Alvaro Muñoz. Johns Hopkins University, Maryland, USA

The perilousness of proportional hazards models in the competing risks setting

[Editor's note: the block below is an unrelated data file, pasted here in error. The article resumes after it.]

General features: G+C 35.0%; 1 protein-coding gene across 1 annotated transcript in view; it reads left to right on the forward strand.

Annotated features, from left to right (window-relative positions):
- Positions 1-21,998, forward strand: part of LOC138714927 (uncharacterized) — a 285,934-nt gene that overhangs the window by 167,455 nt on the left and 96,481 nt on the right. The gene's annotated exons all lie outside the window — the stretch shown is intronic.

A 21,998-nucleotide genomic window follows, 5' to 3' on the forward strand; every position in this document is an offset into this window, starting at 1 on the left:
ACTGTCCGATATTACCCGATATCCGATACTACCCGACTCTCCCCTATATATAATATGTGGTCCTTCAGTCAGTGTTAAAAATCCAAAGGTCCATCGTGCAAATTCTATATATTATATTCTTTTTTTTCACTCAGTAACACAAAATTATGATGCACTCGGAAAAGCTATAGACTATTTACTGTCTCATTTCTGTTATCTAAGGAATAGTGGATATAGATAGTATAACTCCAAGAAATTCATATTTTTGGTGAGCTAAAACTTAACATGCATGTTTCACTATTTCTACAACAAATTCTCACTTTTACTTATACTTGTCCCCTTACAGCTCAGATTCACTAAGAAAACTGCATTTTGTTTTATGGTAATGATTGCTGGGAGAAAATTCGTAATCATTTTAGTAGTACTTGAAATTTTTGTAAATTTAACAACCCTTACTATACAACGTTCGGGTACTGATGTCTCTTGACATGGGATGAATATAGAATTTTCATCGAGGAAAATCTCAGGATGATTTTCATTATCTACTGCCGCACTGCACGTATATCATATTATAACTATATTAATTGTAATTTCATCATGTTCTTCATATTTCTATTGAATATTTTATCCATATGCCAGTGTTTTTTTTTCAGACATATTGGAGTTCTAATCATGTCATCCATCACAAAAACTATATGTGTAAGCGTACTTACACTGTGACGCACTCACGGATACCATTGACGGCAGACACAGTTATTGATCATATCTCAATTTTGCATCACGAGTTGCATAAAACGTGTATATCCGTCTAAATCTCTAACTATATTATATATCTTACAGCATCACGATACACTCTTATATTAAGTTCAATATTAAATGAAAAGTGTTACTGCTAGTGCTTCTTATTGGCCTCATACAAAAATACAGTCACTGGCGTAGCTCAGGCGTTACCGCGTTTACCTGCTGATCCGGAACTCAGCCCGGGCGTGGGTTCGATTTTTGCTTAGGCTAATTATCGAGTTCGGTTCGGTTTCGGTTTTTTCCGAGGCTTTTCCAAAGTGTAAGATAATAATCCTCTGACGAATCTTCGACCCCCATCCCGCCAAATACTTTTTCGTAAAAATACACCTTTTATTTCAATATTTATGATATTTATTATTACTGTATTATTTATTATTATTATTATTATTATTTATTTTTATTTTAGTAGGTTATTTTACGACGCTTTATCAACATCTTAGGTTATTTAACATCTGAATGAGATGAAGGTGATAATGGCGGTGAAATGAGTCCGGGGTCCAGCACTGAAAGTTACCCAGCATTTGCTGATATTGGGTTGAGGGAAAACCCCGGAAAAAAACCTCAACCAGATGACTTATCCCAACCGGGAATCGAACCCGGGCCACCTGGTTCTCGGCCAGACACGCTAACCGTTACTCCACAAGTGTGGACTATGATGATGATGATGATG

Abstract: The simplest means of determining the effect of an exposure on the frequency and timing of two competing events is to contrast the cumulative incidences between the exposed and unexposed groups for each event type. Methods and software are widely available to semi-parametrically model the sub-hazards of the cumulative incidences as proportional and to test whether the constant relative sub-hazards (a1 and a2) are different from 1, but a1 and a2 are tethered by a strong relationship which is independent of the timing of the competing events; the relationship is fully determined by the overall frequencies of events, and a1 and a2 must be on opposite sides of 1. When violations of proportionality occur, separate analyses for the two competing events often yield an inadmissible result in which the estimates of a1 and a2 are on the same side of 1, and may even exhibit statistical significance. In turn, reporting results from cause-specific and sub-hazards analyses under proportionality is not conducive to new knowledge because they must be equal under proportionality assumptions. Full characterization of compatibility of concurrent proportionality of cause-specific hazards and sub-hazards will be provided, and will show that strong tethering also occurs among these quantities; and that, of the sub-hazards and cause-specific hazards, at most two of the four can be proportional, but without restriction on which two. The default analytical approach should allow the relative hazards to depend on time because the statistical power to detect lack of proportionality is limited in the case of large numbers of event-free observations. Scenarios where the cause-specific hazards lack specificity will be illustrated. Alternative methods in the presence of strong data include mixtures of parametric models (e.g., generalized gamma) which offer the opportunity to comprehensively characterize the effects of exposure on competing risks without the need to recourse to proportionality assumptions; neither of hazards nor of percentiles. Applications from critical care medicine and from chronic kidney disease epidemiology will be presented.